We Could Have a Vaccine Soon, But Will You Take It?

The world was more than enthusiastic to hear that the coronavirus vaccine from Pfizer and its German partner BioNTech seems to be a success. Preliminary results show the drug is 90% effective with no serious side effects. That led to massive gains on Wall Street as the world breathed a collective sigh of relief. However, the vaccine is still in the early stages, and it will still be several months before it’s made available to the general public.

When we shared the news on our Facebook page, “Funny Nurses”, we were shocked at how many providers responded by saying they weren’t going to take the vaccine.

According to the latest statistics from the Pew Research Center, just half of U.S. adults (51%) said they would definitely or probably get a vaccine to prevent COVID-19 if it were available today.

So, even if we have an effective vaccine, will enough people take it?

Reactions on Facebook

The comments came in fast after announcing the news on Facebook yesterday. Most people sharing their opinions were either anti-vaccine or hesitant to take a solution that’s fresh off the market.

Student nurse Emma Louise Collar wrote: 

“I won’t be, purely because we do not know the long-term side effects. I don’t want to take something that could potentially cause something. I’m pro-vaccine, I have all of mine. But this has been produced so quickly. A lot of people all worry about the possible long term/future side effects. I will be wearing my full PPE, social distance etc. but that’s it.”

Nurse Gabi Lane-Brown chimed in with, “I’m surprised there’s so many people who don’t want it in this group, I mean I don’t want to take it purely because we won’t know the effects it will have with pregnancy etc., and by the time it comes out I may be trying/being pregnant, but I thought I was a minority.”

Licensed practical nurse Melanie May Moore came out of the gate strong by adding: 

“I’m sorry but…No, there is absolutely no medication on this earth that has zero side effects…It has not been out long enough for them to be able to make such a statement…And what about the long-term effects 10 years from now? No thank you. I will not be getting it or giving it to my child (who has all his vaccines btw).”

Your Questions About the Vaccine, Answered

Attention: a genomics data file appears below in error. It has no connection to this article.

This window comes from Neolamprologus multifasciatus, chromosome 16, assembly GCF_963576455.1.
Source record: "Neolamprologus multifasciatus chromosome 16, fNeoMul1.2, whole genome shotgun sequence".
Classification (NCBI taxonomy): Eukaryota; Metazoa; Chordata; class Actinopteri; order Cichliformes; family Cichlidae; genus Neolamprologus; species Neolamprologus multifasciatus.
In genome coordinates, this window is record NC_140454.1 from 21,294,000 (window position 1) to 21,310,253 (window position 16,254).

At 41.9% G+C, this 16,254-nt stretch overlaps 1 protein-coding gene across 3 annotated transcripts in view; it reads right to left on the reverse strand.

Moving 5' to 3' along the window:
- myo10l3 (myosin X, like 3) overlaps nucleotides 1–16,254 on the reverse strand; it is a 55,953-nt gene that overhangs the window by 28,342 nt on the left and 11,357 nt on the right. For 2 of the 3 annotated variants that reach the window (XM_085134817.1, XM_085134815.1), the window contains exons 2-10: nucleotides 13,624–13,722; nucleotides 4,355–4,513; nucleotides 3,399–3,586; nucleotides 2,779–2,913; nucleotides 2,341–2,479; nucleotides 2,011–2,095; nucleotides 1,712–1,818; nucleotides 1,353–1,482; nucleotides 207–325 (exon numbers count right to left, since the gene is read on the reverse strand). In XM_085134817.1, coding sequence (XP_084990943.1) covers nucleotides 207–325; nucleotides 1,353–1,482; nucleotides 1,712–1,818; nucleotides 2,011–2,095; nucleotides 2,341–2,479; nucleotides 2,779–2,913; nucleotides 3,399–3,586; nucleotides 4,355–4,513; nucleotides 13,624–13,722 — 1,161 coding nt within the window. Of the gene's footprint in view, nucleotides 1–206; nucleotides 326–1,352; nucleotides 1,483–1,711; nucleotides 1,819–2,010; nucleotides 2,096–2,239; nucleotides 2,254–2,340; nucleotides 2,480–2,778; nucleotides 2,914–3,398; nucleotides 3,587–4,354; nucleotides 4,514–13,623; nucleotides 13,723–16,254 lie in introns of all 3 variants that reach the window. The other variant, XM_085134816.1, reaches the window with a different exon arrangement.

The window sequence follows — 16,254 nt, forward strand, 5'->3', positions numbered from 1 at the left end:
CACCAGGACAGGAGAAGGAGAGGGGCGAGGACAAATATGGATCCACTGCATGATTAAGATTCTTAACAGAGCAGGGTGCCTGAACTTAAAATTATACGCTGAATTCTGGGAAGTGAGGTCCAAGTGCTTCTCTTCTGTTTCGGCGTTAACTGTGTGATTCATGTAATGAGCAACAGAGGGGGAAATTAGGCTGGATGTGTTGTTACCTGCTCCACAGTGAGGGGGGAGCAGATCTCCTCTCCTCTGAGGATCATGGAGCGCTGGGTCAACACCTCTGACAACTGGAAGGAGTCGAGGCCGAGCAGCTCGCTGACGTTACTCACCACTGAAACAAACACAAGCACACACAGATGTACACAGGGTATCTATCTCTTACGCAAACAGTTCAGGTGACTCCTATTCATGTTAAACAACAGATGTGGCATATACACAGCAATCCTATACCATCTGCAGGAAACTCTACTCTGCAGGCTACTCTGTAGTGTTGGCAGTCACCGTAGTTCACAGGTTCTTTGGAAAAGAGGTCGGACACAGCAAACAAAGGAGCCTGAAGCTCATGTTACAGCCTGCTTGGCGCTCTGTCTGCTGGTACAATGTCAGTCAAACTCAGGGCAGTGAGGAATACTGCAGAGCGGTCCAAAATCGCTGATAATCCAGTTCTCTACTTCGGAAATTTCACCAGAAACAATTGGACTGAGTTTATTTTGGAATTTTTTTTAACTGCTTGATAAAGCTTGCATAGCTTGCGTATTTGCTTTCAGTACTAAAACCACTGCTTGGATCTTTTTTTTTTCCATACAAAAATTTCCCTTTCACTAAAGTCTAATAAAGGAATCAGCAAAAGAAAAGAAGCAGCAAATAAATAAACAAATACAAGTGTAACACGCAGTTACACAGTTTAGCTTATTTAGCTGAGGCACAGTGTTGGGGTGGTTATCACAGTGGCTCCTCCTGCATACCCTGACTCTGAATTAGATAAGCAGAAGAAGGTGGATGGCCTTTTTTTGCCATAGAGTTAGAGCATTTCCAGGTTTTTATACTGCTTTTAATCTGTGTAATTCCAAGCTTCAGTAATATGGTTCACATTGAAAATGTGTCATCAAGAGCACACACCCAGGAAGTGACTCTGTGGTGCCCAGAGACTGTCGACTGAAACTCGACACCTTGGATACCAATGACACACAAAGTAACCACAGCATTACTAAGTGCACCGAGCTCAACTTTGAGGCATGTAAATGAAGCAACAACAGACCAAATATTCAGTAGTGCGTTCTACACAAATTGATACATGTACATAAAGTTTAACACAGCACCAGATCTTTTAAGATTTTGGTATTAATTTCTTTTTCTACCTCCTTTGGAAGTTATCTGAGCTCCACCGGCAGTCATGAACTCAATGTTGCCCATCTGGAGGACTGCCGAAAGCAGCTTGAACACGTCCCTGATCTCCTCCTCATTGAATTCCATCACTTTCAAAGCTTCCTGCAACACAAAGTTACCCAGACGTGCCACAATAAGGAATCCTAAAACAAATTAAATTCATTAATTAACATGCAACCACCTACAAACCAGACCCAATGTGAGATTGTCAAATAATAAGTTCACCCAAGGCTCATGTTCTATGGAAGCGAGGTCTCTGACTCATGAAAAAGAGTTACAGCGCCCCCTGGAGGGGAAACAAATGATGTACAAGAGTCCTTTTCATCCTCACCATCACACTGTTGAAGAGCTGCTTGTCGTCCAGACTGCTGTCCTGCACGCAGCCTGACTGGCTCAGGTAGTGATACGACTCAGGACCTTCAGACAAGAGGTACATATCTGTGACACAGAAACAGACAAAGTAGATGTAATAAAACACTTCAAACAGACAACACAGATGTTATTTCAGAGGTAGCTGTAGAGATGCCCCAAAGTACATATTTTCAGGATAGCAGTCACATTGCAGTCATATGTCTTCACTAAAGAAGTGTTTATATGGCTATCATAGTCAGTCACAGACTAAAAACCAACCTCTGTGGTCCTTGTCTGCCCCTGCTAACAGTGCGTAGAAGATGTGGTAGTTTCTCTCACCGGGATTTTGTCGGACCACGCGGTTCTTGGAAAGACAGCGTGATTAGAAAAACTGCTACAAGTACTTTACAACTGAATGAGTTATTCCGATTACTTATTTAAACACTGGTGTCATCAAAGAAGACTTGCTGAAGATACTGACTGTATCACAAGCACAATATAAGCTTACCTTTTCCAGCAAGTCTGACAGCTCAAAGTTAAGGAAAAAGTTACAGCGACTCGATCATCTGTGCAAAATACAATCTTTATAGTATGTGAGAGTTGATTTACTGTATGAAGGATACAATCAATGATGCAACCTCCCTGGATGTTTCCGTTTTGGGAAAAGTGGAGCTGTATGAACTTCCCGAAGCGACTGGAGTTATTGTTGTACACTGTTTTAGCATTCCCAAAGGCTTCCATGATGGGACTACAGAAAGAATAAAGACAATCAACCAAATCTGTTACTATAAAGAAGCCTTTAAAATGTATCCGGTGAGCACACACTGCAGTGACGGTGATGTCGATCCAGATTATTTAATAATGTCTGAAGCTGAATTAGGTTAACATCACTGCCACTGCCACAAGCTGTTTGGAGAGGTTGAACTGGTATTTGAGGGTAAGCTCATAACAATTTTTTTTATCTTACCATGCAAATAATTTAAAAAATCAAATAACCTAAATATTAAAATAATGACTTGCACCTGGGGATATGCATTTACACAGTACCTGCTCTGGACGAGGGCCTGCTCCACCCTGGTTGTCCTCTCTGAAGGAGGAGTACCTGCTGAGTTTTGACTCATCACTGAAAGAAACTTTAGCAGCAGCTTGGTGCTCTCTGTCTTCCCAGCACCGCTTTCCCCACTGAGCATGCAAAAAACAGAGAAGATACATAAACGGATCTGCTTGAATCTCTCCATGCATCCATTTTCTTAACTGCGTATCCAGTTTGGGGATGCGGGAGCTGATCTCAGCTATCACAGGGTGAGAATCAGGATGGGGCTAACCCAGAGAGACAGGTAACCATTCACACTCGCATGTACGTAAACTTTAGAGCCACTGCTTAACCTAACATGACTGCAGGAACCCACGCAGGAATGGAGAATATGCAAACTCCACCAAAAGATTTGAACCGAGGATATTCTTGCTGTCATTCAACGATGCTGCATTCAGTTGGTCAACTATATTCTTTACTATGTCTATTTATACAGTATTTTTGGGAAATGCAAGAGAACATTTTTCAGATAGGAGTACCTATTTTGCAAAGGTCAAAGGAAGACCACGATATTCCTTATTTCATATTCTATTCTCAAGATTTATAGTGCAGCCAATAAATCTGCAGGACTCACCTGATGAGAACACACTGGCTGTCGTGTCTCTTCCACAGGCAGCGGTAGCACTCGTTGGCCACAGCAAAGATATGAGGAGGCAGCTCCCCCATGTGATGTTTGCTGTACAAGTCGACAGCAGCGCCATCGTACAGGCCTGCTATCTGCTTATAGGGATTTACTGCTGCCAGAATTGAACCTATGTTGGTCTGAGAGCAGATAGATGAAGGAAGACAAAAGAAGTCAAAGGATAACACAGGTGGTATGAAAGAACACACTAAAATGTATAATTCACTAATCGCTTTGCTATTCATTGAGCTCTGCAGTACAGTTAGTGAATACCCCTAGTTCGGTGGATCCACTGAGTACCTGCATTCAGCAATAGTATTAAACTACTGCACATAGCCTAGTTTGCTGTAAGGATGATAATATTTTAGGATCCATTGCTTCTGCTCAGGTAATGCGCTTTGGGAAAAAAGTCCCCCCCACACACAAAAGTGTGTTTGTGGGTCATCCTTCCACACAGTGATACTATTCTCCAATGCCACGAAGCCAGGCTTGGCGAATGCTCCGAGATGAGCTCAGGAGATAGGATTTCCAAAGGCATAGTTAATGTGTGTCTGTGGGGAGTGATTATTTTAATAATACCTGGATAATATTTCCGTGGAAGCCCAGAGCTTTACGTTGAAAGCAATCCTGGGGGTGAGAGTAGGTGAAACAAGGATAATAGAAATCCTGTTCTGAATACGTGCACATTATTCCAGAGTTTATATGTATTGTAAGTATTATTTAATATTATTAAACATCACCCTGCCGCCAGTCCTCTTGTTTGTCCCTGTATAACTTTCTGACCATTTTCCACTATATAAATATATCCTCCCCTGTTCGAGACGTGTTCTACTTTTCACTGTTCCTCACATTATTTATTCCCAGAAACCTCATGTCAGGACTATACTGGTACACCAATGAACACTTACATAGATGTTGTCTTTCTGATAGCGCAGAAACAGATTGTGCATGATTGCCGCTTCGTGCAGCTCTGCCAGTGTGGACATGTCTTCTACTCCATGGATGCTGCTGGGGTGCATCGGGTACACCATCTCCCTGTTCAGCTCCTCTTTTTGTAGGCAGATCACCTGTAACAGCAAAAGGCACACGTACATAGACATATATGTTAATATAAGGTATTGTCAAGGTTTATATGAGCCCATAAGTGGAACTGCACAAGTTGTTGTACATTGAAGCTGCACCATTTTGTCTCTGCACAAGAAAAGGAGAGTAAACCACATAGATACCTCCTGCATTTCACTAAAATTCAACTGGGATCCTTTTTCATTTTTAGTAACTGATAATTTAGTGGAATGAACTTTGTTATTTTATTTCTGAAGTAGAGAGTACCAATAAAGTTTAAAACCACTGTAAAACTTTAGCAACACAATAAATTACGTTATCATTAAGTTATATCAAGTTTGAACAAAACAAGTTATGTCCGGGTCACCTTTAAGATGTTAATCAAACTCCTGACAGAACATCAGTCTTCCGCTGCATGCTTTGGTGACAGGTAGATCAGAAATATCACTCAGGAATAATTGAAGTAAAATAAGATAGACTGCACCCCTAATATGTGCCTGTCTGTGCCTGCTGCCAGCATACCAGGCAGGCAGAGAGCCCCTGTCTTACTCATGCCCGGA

Obviously, there’s a lot of concern in the air regarding the long-term side-effects of any potential vaccine. Many people also seem to be disturbed by the fact that it was manufactured so quickly, but it’s important for people to understand that Pfizer and BioNTech still have a lot of work to do before releasing the drug to the public. It has yet to be approved by the FDA, so it may be a little premature to worry about the side effects.

  • Does It Work?

When testing the drug, Pfizer says there were about 44,000 people in the clinical trial. Around half got the actual vaccine, while the other half received a placebo. So far, just 94 people out of 44,000 have gotten sick with the coronavirus. However, the company is using this information to say the drug is 90% effective.

The medical community agrees that any drug that’s effective more than 50% of the time should be considered a success. In terms of precedent, a success rate of 90% would be quite impressive.

  • What About Side Effects?

The vaccine doesn’t appear to be linked to any major side effects; however, additional testing will be required. Pfizer used a series of smaller clinical trials to find the drug that produced the fewest cases of mild and moderate side effects, such as fever and fatigue.

If the drug makes it through the next round of testing, it may receive an Emergency Use Authorization from the FDA, which means the drug will be administered on a limited basis. During this time, the FDA and CDC will closely monitor those who have received the drug.

Clearly, many people are concerned with the long-term side effects of the drug, and there’s simply no way to know what will happen ten years down the line to the people that take the vaccine. However, the medical community is doing everything it can to make sure it is as safe as possible. There’s little evidence to suggest that other vaccines have led to serious side effects down the line.

  • Are We Moving Too Fast?

The speed at which these companies are moving may be alarming to some providers, but nearly every pharmaceutical company is working towards the same goal, so the world can get back to normal as quickly as possible. Pfizer maintains that they were not a part of Operation Warp Speed, the Trump Administration’s plan to deliver 100 million doses of a vaccine by the end of the year. However, the company received $1.95 billion from the government back in July, which helped speed things along. With so many resources and interested parties at play, this will likely be one of the fastest drugs ever produced.

We will likely have multiple vaccines on the market in 2021, but the medical community is doing everything it can to make sure these drugs don’t do more harm than good.

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